Your assignment is to write a short essay (500-1000 words, or approximately 2-4 pages, double-spaced). Papers should be typed, in 12 point font, double-spaced, and with one inch margins. Deviations from this formatting may be penalized (particularly if it appears that your deviation is designed to hide the fact that you didn’t meet length requirements). This paper is optional, but it is a good idea to write it, particularly if you intend to choose essay-writing as one of your optional components.
This paper is to be a “response paper.” To respond to a text, you must examine some part of it and then comment on the ideas, themes, or issues that the text raises. When commenting on something, we usually defend, challenge, qualify, or elaborate on it. So one takes something that the author says or argues, and then defends that claim, challenges that claim, or qualifies it (that is, defends some version of the claim but not another, or defends the claim in some context but not another). Elaborating on a an idea is a bit different, and perhaps will be the response you might want to take if you are interested simply in expanding on Rousseau’s core ideas. In an elaboration, you try to explain the implications of a passage, idea, theme, or claim.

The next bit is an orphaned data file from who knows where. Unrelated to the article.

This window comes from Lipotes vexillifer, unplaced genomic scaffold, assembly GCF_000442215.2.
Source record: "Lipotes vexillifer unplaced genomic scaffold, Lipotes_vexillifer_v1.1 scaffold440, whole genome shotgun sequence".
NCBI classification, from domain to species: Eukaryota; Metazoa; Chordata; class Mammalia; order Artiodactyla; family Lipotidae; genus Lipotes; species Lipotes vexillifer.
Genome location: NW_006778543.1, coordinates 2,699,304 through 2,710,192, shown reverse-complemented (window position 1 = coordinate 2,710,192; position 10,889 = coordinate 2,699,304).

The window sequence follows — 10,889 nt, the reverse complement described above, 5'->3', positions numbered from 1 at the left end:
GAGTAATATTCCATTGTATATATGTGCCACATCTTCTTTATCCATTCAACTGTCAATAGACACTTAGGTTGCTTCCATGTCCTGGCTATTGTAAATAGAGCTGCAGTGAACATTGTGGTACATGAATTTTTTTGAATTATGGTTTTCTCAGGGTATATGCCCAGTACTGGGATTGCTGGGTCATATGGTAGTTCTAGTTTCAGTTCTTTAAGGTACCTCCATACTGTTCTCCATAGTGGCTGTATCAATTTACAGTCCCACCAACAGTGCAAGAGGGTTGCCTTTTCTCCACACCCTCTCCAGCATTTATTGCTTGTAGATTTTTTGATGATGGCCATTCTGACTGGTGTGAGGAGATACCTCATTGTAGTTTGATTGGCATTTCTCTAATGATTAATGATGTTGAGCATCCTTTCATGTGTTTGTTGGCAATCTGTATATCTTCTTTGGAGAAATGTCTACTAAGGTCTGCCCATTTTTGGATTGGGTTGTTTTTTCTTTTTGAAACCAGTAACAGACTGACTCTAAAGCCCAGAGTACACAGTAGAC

Like all college papers, you need an introductory paragraph that explains the problem or puzzle you are addressing (e.g., “The problem I want to explore is why Rousseau thinks that it is so essential to have a small homogenous population in order to be free, and whether that position makes sense”), and also presents your main claim or thesis (“I argue that Rousseau’s insistence on a small, relatively equal, and homogeneous society does make sense, but it also means that his idea of the general will no longer makes much sense for contemporary societies”).
The following questions are designed to get you thinking about the kinds of responses you might have to the texts we have read so far. You can write your response guided by one of these questions, or you develop your own.
(1) Why does Rousseau think it makes sense to say that people in a legitimate society can be “forced to be free” (p. 26)? Is Rousseau’s notion that forcing those to obey the law is the same as forcing them to be free more dangerous than other possible justifications of punishing lawbreakers?
(2) What are some of the conditions that make it possible for a people to become free? Why does Rousseau establish those conditions? Do we in the U.S. (who do not really mean any of those conditions) have anything to learn from Rousseau’s discussion?
(3) Does Rousseau’s rule by the general will guarantee everyone’s rights equally, or are there possibilities for singling out groups of people for oppressive treatment? (In other words, does the general will prevent the kinds of abuses we saw in the internment of the Japanese during World War II)?
(4) Explain the ways in which the problem that the lawgiver is supposed to solve actually keeps recurring. What do you think Rousseau means to express in showing this recurrence?
(5) Do you agree with Rousseau that it’s a good idea for societies to have a civil religion (Book IV, chapter VIII)? Why or why not?